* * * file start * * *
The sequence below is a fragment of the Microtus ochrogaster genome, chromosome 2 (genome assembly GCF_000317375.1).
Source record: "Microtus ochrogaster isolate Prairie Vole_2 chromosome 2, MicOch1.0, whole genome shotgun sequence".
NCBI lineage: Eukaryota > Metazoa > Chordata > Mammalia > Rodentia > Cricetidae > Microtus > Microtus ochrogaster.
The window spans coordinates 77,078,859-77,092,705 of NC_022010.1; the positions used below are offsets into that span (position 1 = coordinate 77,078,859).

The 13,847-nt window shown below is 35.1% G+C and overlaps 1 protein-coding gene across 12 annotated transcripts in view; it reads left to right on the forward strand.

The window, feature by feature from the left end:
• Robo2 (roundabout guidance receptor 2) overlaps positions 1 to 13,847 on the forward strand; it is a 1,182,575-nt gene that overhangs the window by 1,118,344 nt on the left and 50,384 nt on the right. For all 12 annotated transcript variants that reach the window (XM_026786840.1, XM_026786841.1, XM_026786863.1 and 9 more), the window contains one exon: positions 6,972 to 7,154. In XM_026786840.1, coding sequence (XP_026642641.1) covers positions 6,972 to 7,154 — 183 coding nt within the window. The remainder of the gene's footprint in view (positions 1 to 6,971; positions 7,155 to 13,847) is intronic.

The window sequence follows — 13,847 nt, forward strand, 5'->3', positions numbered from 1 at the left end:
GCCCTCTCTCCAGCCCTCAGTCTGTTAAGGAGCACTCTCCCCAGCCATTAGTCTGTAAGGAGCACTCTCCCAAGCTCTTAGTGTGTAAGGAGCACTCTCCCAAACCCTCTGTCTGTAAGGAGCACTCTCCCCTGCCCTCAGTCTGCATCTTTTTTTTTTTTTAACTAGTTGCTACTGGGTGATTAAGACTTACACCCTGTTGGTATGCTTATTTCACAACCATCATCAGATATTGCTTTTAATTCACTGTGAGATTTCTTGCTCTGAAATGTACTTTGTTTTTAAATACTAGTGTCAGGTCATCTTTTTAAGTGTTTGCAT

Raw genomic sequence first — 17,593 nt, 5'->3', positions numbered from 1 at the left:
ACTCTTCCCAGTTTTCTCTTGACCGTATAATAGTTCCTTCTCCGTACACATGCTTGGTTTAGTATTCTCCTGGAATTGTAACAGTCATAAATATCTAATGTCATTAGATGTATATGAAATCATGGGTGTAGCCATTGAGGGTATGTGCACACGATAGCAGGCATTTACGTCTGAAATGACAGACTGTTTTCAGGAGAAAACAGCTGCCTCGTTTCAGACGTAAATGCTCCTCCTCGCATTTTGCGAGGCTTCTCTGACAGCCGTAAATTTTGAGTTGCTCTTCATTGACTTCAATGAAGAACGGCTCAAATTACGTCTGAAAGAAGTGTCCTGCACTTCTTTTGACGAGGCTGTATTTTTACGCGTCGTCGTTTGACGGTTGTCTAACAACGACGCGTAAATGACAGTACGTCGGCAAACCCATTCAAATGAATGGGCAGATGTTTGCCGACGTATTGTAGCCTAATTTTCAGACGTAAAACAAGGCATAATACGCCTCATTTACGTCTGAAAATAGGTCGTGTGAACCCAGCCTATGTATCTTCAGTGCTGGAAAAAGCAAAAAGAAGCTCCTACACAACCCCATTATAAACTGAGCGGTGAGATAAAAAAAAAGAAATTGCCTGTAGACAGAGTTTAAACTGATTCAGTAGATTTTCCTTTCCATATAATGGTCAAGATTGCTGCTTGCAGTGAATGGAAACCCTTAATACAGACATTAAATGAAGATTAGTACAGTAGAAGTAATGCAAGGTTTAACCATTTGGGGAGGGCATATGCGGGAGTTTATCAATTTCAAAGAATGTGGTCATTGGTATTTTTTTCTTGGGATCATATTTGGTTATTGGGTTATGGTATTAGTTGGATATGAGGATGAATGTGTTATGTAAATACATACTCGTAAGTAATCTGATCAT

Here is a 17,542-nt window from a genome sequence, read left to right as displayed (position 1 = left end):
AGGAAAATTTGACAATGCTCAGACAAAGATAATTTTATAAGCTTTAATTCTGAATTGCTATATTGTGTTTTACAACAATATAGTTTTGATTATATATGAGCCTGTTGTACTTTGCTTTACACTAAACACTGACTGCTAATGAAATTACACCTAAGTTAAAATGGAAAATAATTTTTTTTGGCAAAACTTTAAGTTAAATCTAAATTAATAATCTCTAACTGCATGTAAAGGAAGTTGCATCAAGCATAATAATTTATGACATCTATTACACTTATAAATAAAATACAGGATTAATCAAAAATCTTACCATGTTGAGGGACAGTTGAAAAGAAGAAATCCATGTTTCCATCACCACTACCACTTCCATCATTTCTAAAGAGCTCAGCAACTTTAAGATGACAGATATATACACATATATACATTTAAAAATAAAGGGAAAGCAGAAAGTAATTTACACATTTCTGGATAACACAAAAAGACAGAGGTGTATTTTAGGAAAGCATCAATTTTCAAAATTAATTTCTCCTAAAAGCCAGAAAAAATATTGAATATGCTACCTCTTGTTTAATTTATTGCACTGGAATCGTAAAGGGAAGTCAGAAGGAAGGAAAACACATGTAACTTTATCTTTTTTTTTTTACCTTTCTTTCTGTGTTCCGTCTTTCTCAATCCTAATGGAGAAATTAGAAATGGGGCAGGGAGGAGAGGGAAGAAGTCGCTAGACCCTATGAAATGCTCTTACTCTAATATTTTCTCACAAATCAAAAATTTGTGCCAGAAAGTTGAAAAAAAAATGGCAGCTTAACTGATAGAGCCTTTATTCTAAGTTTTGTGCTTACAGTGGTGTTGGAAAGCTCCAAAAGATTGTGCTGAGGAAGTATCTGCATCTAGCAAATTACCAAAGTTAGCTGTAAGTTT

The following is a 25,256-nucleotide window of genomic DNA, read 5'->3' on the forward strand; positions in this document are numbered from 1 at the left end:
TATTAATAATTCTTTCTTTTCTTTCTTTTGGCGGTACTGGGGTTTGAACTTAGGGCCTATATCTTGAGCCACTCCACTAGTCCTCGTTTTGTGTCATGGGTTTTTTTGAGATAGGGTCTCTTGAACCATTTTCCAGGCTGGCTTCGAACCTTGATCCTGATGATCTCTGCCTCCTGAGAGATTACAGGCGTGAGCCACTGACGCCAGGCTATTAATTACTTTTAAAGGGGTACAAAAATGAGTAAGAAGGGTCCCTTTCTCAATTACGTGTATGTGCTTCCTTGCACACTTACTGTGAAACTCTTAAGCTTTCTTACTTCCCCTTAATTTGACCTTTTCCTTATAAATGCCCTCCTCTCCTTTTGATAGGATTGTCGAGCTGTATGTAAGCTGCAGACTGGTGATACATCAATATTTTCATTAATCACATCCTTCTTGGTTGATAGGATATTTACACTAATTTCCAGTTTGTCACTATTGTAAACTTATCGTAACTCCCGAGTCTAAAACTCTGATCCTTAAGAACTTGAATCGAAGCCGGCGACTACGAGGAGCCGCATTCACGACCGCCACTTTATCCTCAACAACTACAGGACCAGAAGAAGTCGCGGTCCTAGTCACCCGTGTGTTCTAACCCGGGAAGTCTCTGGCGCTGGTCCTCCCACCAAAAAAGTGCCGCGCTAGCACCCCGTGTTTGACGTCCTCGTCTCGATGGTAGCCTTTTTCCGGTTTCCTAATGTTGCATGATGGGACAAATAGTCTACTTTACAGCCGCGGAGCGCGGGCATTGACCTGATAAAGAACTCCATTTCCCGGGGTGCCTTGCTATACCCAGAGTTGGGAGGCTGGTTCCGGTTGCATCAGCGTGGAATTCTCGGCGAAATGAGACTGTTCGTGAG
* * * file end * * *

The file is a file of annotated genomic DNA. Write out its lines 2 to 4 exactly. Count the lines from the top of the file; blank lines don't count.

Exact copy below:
Source record: "Microtus ochrogaster isolate Prairie Vole_2 chromosome 2, MicOch1.0, whole genome shotgun sequence".
NCBI lineage: Eukaryota > Metazoa > Chordata > Mammalia > Rodentia > Cricetidae > Microtus > Microtus ochrogaster.
The window spans coordinates 77,078,859-77,092,705 of NC_022010.1; the positions used below are offsets into that span (position 1 = coordinate 77,078,859).